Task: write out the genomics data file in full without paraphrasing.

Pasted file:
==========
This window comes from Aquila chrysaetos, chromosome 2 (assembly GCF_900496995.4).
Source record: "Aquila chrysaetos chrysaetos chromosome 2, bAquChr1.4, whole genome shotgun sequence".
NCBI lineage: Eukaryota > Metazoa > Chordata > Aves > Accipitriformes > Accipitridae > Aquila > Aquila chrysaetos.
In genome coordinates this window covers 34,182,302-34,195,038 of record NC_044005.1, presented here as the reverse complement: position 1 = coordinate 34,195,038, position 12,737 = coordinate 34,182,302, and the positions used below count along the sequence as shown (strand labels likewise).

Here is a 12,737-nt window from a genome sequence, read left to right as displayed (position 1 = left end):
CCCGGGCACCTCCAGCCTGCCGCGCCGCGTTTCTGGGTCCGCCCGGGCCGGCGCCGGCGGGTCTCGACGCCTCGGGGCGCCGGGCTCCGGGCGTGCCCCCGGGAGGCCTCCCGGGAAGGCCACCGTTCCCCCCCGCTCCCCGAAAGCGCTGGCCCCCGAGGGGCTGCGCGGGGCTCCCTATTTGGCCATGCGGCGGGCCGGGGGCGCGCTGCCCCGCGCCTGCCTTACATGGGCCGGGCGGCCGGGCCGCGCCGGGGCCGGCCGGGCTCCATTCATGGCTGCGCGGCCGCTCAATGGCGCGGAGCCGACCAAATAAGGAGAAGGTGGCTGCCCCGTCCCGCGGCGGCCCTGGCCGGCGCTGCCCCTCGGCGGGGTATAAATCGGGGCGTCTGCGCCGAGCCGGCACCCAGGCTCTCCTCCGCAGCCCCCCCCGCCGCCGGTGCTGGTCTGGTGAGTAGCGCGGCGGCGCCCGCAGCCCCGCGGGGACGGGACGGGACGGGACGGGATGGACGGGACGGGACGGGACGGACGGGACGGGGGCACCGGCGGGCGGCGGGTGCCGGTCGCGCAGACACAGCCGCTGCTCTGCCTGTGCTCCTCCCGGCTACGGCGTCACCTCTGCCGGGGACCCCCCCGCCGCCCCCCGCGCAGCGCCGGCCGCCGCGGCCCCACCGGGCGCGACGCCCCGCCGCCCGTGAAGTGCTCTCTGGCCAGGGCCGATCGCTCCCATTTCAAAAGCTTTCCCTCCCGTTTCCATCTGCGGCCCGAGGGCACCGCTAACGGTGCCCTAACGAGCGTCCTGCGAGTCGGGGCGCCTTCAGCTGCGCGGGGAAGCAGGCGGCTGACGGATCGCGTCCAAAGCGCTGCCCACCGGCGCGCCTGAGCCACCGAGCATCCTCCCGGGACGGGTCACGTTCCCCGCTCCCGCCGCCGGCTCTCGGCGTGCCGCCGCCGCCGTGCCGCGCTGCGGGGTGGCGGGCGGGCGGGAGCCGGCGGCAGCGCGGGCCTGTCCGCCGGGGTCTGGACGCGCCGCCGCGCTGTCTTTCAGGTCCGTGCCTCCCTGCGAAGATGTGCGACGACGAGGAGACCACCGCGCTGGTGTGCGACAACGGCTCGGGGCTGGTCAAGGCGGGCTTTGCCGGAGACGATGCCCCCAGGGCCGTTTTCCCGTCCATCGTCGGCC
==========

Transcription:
This window comes from Aquila chrysaetos, chromosome 2 (assembly GCF_900496995.4).
Source record: "Aquila chrysaetos chrysaetos chromosome 2, bAquChr1.4, whole genome shotgun sequence".
NCBI lineage: Eukaryota > Metazoa > Chordata > Aves > Accipitriformes > Accipitridae > Aquila > Aquila chrysaetos.
In genome coordinates this window covers 34,182,302-34,195,038 of record NC_044005.1, presented here as the reverse complement: position 1 = coordinate 34,195,038, position 12,737 = coordinate 34,182,302, and the positions used below count along the sequence as shown (strand labels likewise).

Here is a 12,737-nt window from a genome sequence, read left to right as displayed (position 1 = left end):
CCCGGGCACCTCCAGCCTGCCGCGCCGCGTTTCTGGGTCCGCCCGGGCCGGCGCCGGCGGGTCTCGACGCCTCGGGGCGCCGGGCTCCGGGCGTGCCCCCGGGAGGCCTCCCGGGAAGGCCACCGTTCCCCCCCGCTCCCCGAAAGCGCTGGCCCCCGAGGGGCTGCGCGGGGCTCCCTATTTGGCCATGCGGCGGGCCGGGGGCGCGCTGCCCCGCGCCTGCCTTACATGGGCCGGGCGGCCGGGCCGCGCCGGGGCCGGCCGGGCTCCATTCATGGCTGCGCGGCCGCTCAATGGCGCGGAGCCGACCAAATAAGGAGAAGGTGGCTGCCCCGTCCCGCGGCGGCCCTGGCCGGCGCTGCCCCTCGGCGGGGTATAAATCGGGGCGTCTGCGCCGAGCCGGCACCCAGGCTCTCCTCCGCAGCCCCCCCCGCCGCCGGTGCTGGTCTGGTGAGTAGCGCGGCGGCGCCCGCAGCCCCGCGGGGACGGGACGGGACGGGACGGGATGGACGGGACGGGACGGGACGGACGGGACGGGGGCACCGGCGGGCGGCGGGTGCCGGTCGCGCAGACACAGCCGCTGCTCTGCCTGTGCTCCTCCCGGCTACGGCGTCACCTCTGCCGGGGACCCCCCCGCCGCCCCCCGCGCAGCGCCGGCCGCCGCGGCCCCACCGGGCGCGACGCCCCGCCGCCCGTGAAGTGCTCTCTGGCCAGGGCCGATCGCTCCCATTTCAAAAGCTTTCCCTCCCGTTTCCATCTGCGGCCCGAGGGCACCGCTAACGGTGCCCTAACGAGCGTCCTGCGAGTCGGGGCGCCTTCAGCTGCGCGGGGAAGCAGGCGGCTGACGGATCGCGTCCAAAGCGCTGCCCACCGGCGCGCCTGAGCCACCGAGCATCCTCCCGGGACGGGTCACGTTCCCCGCTCCCGCCGCCGGCTCTCGGCGTGCCGCCGCCGCCGTGCCGCGCTGCGGGGTGGCGGGCGGGCGGGAGCCGGCGGCAGCGCGGGCCTGTCCGCCGGGGTCTGGACGCGCCGCCGCGCTGTCTTTCAGGTCCGTGCCTCCCTGCGAAGATGTGCGACGACGAGGAGACCACCGCGCTGGTGTGCGACAACGGCTCGGGGCTGGTCAAGGCGGGCTTTGCCGGAGACGATGCCCCCAGGGCCGTTTTCCCGTCCATCGTCGGCC